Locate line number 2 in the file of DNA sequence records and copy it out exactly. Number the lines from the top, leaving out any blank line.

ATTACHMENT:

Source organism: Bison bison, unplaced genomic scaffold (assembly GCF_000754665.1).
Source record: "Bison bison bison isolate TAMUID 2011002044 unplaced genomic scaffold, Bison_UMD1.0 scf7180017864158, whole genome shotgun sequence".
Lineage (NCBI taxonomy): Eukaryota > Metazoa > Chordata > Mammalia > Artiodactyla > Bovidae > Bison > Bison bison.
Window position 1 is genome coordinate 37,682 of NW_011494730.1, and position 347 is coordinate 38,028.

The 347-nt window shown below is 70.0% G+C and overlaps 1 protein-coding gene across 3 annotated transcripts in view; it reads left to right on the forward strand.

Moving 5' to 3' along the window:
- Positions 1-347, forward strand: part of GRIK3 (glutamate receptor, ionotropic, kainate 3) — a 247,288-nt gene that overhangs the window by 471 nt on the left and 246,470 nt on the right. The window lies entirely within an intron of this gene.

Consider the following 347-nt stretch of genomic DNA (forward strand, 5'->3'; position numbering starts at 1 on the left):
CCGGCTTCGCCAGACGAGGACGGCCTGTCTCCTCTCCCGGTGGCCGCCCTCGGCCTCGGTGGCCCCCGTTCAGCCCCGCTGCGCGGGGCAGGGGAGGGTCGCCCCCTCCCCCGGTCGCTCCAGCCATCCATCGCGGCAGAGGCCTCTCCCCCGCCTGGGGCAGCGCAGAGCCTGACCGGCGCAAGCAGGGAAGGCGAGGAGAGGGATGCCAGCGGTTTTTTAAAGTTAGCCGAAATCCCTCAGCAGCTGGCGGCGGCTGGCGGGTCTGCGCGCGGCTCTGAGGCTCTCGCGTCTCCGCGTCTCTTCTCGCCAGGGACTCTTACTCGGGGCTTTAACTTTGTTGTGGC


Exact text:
Source record: "Bison bison bison isolate TAMUID 2011002044 unplaced genomic scaffold, Bison_UMD1.0 scf7180017864158, whole genome shotgun sequence".